They also understand us watch people. They know that those of us with the cash or care typically don’t just have one watch. We have two or three. A sporty one, a casual one, and a fancy dress up one. Some might be OK with wearing a $50 watch with a $500 suit, and I’m sure Apple will be happy to sell them only one band. For many though, Apple gets that the watch itself needs to blend into any environment the user could be in. So, make the the band easy to switch and offer just about any style one could ask for. But, at the same time, make the watch case look good with any of them. And, in allowing this level of customization it becomes more personal still.

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Thoughts on the iPhone 6, 6 Plus, Apple Pay and the Apple Watch

September 10, 2014

Yesterday’s Apple event was jam-packed with new stuff. The company introduced new iPhones, a new mobile payment solution dubbed Apple Pay, and the long-rumored Apple Watch (I told you I wasn’t so sure it would be called iWatch). Let’s go over each of the announcements in a bit more detail.

The event

This keynote was different from all other keynotes in recent memory for one simple reason: the iPhone was not the main star of the show. Far from it, actually. Tim Cook unveiled the new iPhones only 7 minutes into the event. That’s nuts. Then, they quickly went over the new features, wrapped it up nicely and went on to spend significantly longer on the new stuff. That’s a first for Apple, but I’m waging it won’t be a last. As cool as new iPhones are, they’re basically still iPhones, and it’s hard to get people super excited every single time. I believe the iPhone’s role in these keynotes will slowly evolve into something closer to MacBook refreshes: It’ll get its time in the spotlight, but the main focus of the events will lie elsewhere. We’re probably still a few years from that, though, so don’t worry, there will be more iPhone goodness in keynotes to come.

The event itself was nicely paced, with all presenters firing on all cylinders. Phil was great as usual, and Tim Cook looked way more confident than in previous outings. I believe he is slowly becoming more comfortable with the spotlight, and Apple is certainly better off for it. No appearance from Craig Federighi, though, which I thought was a bit odd, given that he’s not only leading the software teams at Apple, but also clearly the best presenter in the company, and a crowd favorite. I suspect we’ll see more of him in the next Apple event, when new iPads and Macs are introduced.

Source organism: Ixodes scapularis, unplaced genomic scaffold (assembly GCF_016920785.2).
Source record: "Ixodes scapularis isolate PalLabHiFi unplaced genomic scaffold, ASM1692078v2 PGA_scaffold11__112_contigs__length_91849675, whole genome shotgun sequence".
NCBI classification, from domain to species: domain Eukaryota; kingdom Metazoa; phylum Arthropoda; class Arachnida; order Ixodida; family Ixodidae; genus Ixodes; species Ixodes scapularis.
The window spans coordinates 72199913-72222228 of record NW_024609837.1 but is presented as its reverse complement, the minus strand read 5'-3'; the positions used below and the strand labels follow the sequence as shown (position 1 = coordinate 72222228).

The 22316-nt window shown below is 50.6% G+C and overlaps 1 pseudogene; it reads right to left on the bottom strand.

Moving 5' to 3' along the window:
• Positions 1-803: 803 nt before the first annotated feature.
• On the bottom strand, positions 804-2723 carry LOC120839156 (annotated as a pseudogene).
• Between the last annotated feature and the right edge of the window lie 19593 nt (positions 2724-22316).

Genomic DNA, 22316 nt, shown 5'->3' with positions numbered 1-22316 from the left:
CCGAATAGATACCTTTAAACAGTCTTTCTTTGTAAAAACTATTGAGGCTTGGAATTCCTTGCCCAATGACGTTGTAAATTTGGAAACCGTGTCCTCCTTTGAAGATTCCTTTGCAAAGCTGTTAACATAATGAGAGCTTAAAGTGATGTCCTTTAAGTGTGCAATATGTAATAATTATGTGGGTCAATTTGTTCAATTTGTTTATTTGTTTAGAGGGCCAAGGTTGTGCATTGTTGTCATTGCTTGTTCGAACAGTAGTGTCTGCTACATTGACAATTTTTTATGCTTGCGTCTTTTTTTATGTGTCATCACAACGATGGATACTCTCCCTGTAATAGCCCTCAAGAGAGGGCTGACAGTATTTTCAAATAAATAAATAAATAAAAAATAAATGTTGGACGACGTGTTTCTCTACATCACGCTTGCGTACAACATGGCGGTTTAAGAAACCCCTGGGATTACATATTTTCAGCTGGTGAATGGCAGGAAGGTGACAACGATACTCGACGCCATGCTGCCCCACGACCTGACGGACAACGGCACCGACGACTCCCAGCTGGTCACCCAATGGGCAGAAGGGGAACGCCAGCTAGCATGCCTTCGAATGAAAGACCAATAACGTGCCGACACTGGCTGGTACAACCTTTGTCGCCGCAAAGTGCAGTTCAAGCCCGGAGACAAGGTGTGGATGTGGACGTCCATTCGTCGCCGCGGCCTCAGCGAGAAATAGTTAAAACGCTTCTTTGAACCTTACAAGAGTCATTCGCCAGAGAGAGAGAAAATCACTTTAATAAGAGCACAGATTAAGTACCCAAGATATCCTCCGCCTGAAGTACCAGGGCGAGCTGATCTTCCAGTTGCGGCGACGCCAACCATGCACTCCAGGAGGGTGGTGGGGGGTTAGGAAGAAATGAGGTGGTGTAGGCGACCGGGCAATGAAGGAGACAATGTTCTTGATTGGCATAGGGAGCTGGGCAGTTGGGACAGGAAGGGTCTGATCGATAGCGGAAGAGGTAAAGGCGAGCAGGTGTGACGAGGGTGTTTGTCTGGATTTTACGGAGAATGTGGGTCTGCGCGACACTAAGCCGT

All in all, it was a great keynote, and the icing on the cake was having U2 on stage to perform their new single. On top of that, they released their new album exclusively on iTunes for free (at least until mid-October), in what I thought was a pretty savvy marketing move. If you’re a U2 fan, you can download the album today from the iTunes Store at no charge.

The live video stream

The official live stream of the event on Apple’s website was so incredibly awful that it deserves its own section. It was, by far, the worst experience I have ever seen: the video would crash every few seconds, reset itself to the beginning of the event or randomly jump between different timestamps. If that wasn’t enough to ruin the event for everyone, there was a lovely Chinese translator creeping up behind Tim Cook’s sound. It was so bad that if anyone had tried to imagine a way to screw the stream on purpose, they wouldn’t have come close to what happened yesterday. I’m sorry for the people responsible at Apple, because they surely must have lost their jobs by now.

I get that errors occur, shit happens, and sometimes mistakes are hard to prevent, but this was inexcusable. Apple bragged about the live stream like never before. On their homepage, no less. The fact that they screwed up so badly after creating so much hype is absolutely their own fault, and they should be held accountable.

The iPhone 6 (and 6 Plus)

Let me just get this out of the way: these are the best iPhones Apple has ever made, period. I’m not crazy about the bigger sizes, I admit, but other than that they are pretty close to being perfect. They’re as thin and light as you could possibly want them to be, the displays are gorgeous, battery life is great and the level of polish in both hardware and software is exceptional. The iPhone is really a mature product line by now, and it shows.

Regarding the two new sizes, I’m pretty sure the 4.7-inch is the better device overall, but I will reserve judgement until I see them in person. The extra functionality of the 5.5-inch display would be nice to have, though, and if you’re going big, you might as well go all the way.